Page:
Broward Church Leaders to Officials: Stop Arresting So Many Juveniles

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Waffling, flip-flopping, failing to deliver... These are common problems among politicians. 

So, once a year, churchgoers from about 20 Broward congregations come together to put those leaders on the spot. Typically they choose one issue of importance, devise a solution, and then ask the leaders publicly: Are you going to support this or not? 

"They can say yes or say no — but we want them to say it in front of 1,800 people," explains Roland Abel, copresident of the coalition, called BOLD Justice (Broward Organized Leaders Doing Justice).

This year, BOLD Justice is asking that leaders support a proposed state law that would require police departments to offer civil citations to juveniles for first-offense misdemeanors, rather than arrest them. Abel's group was scheduled to meet last night with Broward County Sheriff Scott Israel, county commissioners Marty Kiar and Dale Holness, state Sen. Eleanor Sobel, and state Rep. Gwendolyn Clarke-Reed.

Abel explains, that the idea of the civil citation, which gives law enforcement officers the choice to make an arrest or issue a noncriminal citation — "has always been around, but the problem is, it's not administered equally or fairly." Last year, he says, 12,000 juveniles in Florida were arrested even though they were first-time offenders whose offenses were minor and could have been treated as civil infractions. He says 700 of these cases were in Broward County.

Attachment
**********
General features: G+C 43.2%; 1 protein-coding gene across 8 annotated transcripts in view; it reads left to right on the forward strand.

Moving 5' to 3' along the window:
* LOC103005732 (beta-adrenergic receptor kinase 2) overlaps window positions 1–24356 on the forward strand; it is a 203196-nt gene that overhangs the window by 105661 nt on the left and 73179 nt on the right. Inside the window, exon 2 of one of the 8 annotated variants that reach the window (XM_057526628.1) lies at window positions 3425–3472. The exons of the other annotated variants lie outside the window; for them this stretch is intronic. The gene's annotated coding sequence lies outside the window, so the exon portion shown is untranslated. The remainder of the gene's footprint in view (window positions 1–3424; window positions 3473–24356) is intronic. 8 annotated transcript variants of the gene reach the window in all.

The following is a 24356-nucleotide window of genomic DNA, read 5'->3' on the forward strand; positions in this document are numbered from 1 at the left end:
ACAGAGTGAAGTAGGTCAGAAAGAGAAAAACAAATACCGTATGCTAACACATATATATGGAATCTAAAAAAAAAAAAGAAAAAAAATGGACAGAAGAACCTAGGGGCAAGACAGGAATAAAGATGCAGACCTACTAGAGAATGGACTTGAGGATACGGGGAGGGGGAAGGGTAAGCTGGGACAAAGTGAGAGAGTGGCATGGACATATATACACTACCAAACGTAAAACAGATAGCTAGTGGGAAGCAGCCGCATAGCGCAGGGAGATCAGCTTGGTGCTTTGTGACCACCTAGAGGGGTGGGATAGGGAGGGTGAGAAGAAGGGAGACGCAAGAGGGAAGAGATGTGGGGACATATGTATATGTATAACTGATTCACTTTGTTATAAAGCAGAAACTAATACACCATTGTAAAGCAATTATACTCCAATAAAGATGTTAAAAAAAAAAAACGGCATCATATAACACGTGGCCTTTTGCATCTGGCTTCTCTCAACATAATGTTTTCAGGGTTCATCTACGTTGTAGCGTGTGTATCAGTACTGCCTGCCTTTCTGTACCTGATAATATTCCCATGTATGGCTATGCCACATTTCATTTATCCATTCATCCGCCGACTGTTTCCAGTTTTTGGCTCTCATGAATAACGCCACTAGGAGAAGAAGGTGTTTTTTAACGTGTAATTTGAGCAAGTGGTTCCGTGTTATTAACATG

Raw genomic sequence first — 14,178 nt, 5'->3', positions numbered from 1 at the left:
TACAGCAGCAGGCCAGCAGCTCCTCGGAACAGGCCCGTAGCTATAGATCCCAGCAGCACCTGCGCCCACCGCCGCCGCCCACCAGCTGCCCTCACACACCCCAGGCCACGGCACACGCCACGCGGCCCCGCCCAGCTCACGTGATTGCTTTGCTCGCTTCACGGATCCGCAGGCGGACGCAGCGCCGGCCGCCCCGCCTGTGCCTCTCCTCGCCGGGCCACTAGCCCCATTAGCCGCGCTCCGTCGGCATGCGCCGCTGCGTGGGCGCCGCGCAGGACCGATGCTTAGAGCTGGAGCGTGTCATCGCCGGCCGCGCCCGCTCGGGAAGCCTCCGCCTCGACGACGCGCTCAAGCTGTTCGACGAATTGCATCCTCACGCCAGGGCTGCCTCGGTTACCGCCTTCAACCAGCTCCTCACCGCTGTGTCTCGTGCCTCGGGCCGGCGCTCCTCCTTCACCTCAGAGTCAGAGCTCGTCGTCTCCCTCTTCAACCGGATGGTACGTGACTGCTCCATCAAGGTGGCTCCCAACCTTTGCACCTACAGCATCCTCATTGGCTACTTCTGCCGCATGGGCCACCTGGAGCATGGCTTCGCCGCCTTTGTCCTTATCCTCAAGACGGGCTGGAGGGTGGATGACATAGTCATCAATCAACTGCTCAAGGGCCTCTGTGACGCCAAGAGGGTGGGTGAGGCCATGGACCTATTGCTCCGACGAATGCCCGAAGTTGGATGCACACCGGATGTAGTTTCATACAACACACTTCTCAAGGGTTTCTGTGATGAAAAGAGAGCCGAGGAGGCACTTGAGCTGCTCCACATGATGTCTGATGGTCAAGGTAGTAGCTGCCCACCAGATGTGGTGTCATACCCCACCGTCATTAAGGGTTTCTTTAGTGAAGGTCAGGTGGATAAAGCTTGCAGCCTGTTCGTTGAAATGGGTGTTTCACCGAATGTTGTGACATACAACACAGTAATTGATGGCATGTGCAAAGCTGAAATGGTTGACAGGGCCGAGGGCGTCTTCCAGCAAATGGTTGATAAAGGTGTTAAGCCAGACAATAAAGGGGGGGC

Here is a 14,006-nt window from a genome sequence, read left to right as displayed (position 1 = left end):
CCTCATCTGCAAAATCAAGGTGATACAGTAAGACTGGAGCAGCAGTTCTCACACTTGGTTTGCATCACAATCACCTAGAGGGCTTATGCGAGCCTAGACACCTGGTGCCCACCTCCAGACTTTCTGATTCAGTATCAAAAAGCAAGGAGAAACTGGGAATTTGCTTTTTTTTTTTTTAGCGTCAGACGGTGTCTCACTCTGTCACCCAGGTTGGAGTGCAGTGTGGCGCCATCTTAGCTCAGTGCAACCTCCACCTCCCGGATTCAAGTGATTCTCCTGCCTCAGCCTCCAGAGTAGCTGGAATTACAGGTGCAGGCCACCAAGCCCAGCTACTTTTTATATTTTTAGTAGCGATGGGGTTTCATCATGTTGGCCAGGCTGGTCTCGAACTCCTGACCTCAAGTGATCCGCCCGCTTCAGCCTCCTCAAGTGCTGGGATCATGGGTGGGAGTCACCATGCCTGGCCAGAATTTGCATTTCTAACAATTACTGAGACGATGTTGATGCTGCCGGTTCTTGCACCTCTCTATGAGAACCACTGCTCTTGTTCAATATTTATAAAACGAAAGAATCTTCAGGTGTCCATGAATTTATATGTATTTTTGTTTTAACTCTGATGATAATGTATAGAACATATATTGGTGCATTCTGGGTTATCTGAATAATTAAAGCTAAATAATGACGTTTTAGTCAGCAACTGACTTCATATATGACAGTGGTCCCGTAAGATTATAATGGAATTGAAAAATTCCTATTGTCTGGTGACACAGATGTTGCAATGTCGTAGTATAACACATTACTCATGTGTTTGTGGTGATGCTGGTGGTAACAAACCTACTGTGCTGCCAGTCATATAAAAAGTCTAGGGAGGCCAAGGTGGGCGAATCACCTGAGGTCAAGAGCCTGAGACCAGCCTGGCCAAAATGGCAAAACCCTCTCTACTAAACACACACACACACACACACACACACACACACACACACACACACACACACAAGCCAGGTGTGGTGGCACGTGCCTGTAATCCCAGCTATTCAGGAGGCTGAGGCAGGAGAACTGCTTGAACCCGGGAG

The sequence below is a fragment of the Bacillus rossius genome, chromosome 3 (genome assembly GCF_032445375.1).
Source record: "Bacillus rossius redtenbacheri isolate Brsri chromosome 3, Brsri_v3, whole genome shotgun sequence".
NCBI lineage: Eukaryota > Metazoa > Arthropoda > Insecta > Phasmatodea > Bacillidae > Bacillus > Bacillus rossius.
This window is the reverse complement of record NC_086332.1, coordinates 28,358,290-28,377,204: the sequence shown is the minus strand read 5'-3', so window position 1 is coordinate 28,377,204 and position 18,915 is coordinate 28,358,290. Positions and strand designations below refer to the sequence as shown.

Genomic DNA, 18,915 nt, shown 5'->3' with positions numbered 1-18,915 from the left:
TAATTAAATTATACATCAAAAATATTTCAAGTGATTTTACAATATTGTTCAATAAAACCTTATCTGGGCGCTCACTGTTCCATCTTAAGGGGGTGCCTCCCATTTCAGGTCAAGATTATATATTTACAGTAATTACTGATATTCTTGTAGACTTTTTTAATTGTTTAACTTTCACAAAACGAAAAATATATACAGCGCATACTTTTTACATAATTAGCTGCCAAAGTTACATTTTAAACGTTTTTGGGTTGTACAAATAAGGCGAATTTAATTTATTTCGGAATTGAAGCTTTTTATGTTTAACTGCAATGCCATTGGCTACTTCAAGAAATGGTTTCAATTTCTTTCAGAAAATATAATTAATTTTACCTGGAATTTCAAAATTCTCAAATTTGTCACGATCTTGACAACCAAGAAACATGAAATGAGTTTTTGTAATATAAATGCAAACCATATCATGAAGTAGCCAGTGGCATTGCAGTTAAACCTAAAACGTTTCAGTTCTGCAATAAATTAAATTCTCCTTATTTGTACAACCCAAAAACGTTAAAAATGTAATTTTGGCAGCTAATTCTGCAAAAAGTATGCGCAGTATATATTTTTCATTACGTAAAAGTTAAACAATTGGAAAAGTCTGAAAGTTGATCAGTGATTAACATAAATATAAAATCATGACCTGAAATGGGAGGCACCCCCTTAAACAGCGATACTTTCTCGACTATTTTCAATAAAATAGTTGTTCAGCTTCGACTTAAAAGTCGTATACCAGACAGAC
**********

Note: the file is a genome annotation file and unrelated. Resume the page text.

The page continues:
Still, Abel says that Israel "was the only [law enforcement official in the state] implementing [a juvenile civil citation program] with some seriousness. He is an advocate." He noted that his group is currently working with the Hollywood Police Department to treat juveniles more leniently — that since last April, 52 kids had been put in diversion programs instead of the criminal justice system  — but "cities like Plantation and Davie are not issuing citations because they don't have to. Especially in Central and North Florida, the sheriffs [don't want to be seen as] soft on crime."

He says that the issue came to prominence among his group because they saw young people being saddled with criminal records early in life. "If you go into you neighbor's yard to get a ball that you threw, that is trespassing, for example. Things that we used to do as children are now criminalized."  

His group helped draft a state law,  HB 7085, that this year made it through three Senate committees and two of three House committees but failed to pass before the session ended. Abel hopes it will be reintroduced in 2017. The bill would require all circuit court systems to set up diversionary programs for  "all juveniles who are alleged to have committed a delinquent act which would be a misdemeanor if committed by an adult." It specifies certain crimes like possession of cannabis, "retail or farm theft," and "affrays and riots." 

Abel explains that the idea for his group comes from the story of Nehemiah in the Bible. "He has a similar situation in his day, so he spoke with the  rich people who were exploiting [others]. They didn't heed, so he called this very big meeting and presented leaders with demands from poor people. There were so many people —  the entire neighborhood came out, and the city — that the leaders acted correctly." 

Abel, who represents Miramar United Methodist Church, expected 1,800 people last night. He said his group is also working to protect the elderly in nursing homes and to have law enforcement officers trained to recognize mentally ill people.

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